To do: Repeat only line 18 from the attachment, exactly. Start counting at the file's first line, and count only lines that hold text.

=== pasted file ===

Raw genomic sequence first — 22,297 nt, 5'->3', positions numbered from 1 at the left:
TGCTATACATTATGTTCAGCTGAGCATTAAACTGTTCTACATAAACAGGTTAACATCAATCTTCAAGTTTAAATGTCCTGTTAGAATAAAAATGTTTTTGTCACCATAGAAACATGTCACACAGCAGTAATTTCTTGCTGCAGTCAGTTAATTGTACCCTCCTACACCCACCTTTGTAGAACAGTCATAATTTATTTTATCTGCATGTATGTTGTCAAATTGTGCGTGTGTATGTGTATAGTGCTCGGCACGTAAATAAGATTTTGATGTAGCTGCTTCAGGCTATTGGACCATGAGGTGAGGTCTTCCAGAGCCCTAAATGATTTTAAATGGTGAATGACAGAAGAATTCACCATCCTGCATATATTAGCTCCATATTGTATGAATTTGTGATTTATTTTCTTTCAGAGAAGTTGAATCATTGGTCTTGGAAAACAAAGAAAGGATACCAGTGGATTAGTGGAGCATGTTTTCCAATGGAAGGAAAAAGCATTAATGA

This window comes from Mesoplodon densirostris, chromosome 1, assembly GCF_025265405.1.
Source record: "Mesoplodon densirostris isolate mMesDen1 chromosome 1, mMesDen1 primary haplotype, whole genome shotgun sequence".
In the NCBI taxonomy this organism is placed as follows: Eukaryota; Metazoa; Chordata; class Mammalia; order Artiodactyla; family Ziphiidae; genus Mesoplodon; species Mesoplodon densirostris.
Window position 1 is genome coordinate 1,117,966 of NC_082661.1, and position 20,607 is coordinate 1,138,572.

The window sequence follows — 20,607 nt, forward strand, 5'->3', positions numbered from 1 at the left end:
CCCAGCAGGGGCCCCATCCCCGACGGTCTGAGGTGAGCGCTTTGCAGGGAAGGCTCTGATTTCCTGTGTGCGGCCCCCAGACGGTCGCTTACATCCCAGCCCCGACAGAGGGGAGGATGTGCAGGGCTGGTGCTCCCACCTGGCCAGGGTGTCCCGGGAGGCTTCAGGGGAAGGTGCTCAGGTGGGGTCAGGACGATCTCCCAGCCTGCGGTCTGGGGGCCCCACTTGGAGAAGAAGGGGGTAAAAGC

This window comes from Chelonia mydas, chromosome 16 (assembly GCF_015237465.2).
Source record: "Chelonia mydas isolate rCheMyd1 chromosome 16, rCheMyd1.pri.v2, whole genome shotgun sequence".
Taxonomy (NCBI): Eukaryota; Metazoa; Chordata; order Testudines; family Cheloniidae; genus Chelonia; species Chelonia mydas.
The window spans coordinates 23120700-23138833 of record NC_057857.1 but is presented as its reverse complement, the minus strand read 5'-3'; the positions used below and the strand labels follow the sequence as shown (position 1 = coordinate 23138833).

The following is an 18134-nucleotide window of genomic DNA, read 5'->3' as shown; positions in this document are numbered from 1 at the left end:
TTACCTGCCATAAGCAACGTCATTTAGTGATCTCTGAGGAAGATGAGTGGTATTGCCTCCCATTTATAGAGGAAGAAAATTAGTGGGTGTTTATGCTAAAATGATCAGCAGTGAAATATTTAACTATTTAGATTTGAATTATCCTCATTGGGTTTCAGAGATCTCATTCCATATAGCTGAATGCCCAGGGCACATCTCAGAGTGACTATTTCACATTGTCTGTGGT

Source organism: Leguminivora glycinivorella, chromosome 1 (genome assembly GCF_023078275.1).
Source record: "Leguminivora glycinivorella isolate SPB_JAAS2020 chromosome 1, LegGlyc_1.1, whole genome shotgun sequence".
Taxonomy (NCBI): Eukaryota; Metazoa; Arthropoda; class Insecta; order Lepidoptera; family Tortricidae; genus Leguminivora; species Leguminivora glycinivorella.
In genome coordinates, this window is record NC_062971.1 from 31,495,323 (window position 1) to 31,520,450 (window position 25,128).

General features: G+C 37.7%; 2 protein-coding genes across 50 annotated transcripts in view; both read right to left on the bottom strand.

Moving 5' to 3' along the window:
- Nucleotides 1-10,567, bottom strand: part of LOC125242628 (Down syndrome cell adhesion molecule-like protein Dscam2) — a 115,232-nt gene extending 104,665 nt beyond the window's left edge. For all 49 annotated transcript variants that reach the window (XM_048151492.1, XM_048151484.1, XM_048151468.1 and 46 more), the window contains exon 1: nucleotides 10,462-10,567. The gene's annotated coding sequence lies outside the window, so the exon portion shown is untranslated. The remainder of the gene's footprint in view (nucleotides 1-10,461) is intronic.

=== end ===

In genome coordinates, this window is record NC_062971.1 from 31,495,323 (window position 1) to 31,520,450 (window position 25,128).